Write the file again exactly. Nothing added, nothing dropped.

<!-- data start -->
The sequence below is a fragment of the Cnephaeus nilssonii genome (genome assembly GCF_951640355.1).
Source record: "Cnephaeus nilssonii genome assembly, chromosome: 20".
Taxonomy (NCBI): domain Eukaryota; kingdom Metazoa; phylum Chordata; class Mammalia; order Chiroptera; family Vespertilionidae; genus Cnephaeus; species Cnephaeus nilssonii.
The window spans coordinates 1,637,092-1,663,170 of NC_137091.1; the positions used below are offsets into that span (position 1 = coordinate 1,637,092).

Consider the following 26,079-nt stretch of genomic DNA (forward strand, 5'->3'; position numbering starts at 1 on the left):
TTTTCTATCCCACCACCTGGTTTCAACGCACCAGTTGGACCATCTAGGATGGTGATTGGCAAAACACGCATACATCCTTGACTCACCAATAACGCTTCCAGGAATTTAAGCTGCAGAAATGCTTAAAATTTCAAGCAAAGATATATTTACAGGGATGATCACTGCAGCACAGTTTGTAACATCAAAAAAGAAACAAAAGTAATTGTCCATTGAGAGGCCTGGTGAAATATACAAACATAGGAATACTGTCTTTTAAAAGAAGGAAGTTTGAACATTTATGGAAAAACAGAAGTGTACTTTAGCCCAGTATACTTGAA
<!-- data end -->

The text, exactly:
The sequence below is a fragment of the Cnephaeus nilssonii genome (genome assembly GCF_951640355.1).
Source record: "Cnephaeus nilssonii genome assembly, chromosome: 20".
Taxonomy (NCBI): domain Eukaryota; kingdom Metazoa; phylum Chordata; class Mammalia; order Chiroptera; family Vespertilionidae; genus Cnephaeus; species Cnephaeus nilssonii.
The window spans coordinates 1,637,092-1,663,170 of NC_137091.1; the positions used below are offsets into that span (position 1 = coordinate 1,637,092).

Consider the following 26,079-nt stretch of genomic DNA (forward strand, 5'->3'; position numbering starts at 1 on the left):
TTTTCTATCCCACCACCTGGTTTCAACGCACCAGTTGGACCATCTAGGATGGTGATTGGCAAAACACGCATACATCCTTGACTCACCAATAACGCTTCCAGGAATTTAAGCTGCAGAAATGCTTAAAATTTCAAGCAAAGATATATTTACAGGGATGATCACTGCAGCACAGTTTGTAACATCAAAAAAGAAACAAAAGTAATTGTCCATTGAGAGGCCTGGTGAAATATACAAACATAGGAATACTGTCTTTTAAAAGAAGGAAGTTTGAACATTTATGGAAAAACAGAAGTGTACTTTAGCCCAGTATACTTGAA